On April 27, Statistics Canada released the second set of results from its 2021 census of the Canadian population. This release focuses on the demographic profile of Canadians—by age, sex, gender, and type of dwelling.
Data from the 2021 census will be issued in seven waves over the course of 2022. The next issue will be released on July 23 and include information on families, households, marital status; military experience; and income. We are tracking each of these releases to bring you a snapshot of how Alberta is evolving over time.
Our last census analysis looked at the generational composition of Canada’s population and broke it down by province. As it is Pride month, today we are looking at sex and, for the first time in Canada, gender. By including a question on gender and a separate question on sex at birth, Canada is the first country to provide census data on transgender and non-binary people.
Of Canada’s 30.3 million people aged 15 and older, nearly 60,000 are transgender, and just over 40,000 are non-binary. Together, they comprise 0.33% of this population or about 1 in 300 people.
Those who are transgender or non-binary disproportionately come from the younger generations. The proportion of transgender and non-binary individuals is three to five times higher for Gen Z (0.79%) and Millennials (0.51%) than for Generation X (0.19%) and Baby Boomers (0.15%). Better access to information on gender diversity and a greater prevalence of gender-affirming attitudes among the younger generations likely contributes to more individuals in these cohorts identifying as transgender or non-binary.
Nearly 40% of transgender and non-binary people live in Ontario, Canada’s most populous province. And this share of transgender and non-binary people is proportionate to Ontario’s share of Canada’s population 15 years of age and older (39%).
However, the extent of gender diversity does vary from province to province. In British Columbia and Nova Scotia, about 1 in 225 people are transgender or non-binary—representing a greater proportion of the population than the national average of 1 in 300. Alberta, too, has a slightly higher proportion of transgender and non-binary people in the province—about 1 in 270.
Quebec is the only province with a significantly lower proportion of transgender and non-binary people than the national average—about 1 in 435.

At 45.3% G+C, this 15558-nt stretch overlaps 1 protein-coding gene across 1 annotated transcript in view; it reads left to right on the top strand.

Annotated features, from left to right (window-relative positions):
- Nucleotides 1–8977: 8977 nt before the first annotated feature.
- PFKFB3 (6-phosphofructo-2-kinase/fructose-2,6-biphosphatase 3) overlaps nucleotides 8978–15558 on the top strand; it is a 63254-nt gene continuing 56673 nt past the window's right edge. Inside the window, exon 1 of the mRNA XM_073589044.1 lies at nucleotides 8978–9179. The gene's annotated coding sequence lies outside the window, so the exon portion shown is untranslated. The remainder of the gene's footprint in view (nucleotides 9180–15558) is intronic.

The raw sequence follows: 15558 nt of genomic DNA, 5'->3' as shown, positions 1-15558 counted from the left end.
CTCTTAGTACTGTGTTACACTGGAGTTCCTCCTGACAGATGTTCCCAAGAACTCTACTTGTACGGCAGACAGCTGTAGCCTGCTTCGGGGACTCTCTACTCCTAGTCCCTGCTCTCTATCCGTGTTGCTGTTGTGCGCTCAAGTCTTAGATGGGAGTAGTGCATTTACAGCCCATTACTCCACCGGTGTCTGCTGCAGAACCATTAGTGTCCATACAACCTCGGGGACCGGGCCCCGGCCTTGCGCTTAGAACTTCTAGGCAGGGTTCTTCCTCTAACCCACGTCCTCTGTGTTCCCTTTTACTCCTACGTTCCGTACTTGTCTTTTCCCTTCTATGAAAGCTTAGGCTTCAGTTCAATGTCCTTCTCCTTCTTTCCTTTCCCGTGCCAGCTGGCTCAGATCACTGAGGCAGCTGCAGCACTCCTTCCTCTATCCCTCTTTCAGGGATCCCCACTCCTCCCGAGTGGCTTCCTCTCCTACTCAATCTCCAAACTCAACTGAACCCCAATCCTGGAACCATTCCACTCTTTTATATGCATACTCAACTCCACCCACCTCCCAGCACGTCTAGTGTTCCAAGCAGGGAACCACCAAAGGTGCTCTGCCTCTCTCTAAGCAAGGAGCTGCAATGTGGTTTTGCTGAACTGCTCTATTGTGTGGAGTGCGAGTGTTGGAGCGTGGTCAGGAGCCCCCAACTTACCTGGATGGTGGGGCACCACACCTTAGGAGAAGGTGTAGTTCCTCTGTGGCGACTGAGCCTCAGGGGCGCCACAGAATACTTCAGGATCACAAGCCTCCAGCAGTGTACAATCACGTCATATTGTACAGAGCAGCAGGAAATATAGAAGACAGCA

As mentioned, transgender and non-binary people are younger on average than cisgender people, making up a higher proportion of those aged 15-34 than those 35 and older. For example, in British Columbia and Nova Scotia, around 1 in 100 people between 15 and 34 years old are transgender and non-binary as opposed to about 1 in 435 in the population 35 years and older.
Urban vs Rural
Most transgender and non-binary people choose to live in urban centers over rural areas. Across Canada, 84% of the population aged 15 and up live in census metropolitan areas (an urban centre of at least 100,000 people) or census agglomerations (a smaller urban centre of at least 10,000 people). Comparatively, 93% of transgender and non-binary people live in either census metropolitan areas (CMAs) or census agglomerations (CAs).
Transgender and non-binary people can be found in the largest proportions in CMAs on both coasts, including Victoria (1 in 135), Halifax (1 in 150), Fredericton (1 in 170), and Nanaimo (1 in 180).
A snapshot of Alberta
There are 7,305 transgender and 5,165 non-binary people in Alberta, together comprising 0.37% of the population 15 years of age and older. As is consistent with the rest of the country, most of Alberta’s transgender and non-binary individuals are younger—64% are under 35 years old.
Four in five of Alberta’s transgender and non-binary persons live in one of Alberta’s CMAs—Calgary, Edmonton, Lethbridge, or Red Deer. Together, these CMAs represent 75% of Alberta’s population aged 15 and up.
Of Alberta’s CMAs, the highest proportion of transgender and non-binary people can be found in Lethbridge (1 in 205), followed by Edmonton (1 in 230), Red Deer (1 in 250), and lastly, Calgary (1 in 255).
The census provides policymakers with important information about how the Canadian population is growing and evolving. Collecting data on gender diversity helps us identify and better understand potential gaps in health and economic outcomes between cisgender and transgender/non-binary populations. Policymakers can use this information to better target supports and programs for transgender and non-binary people.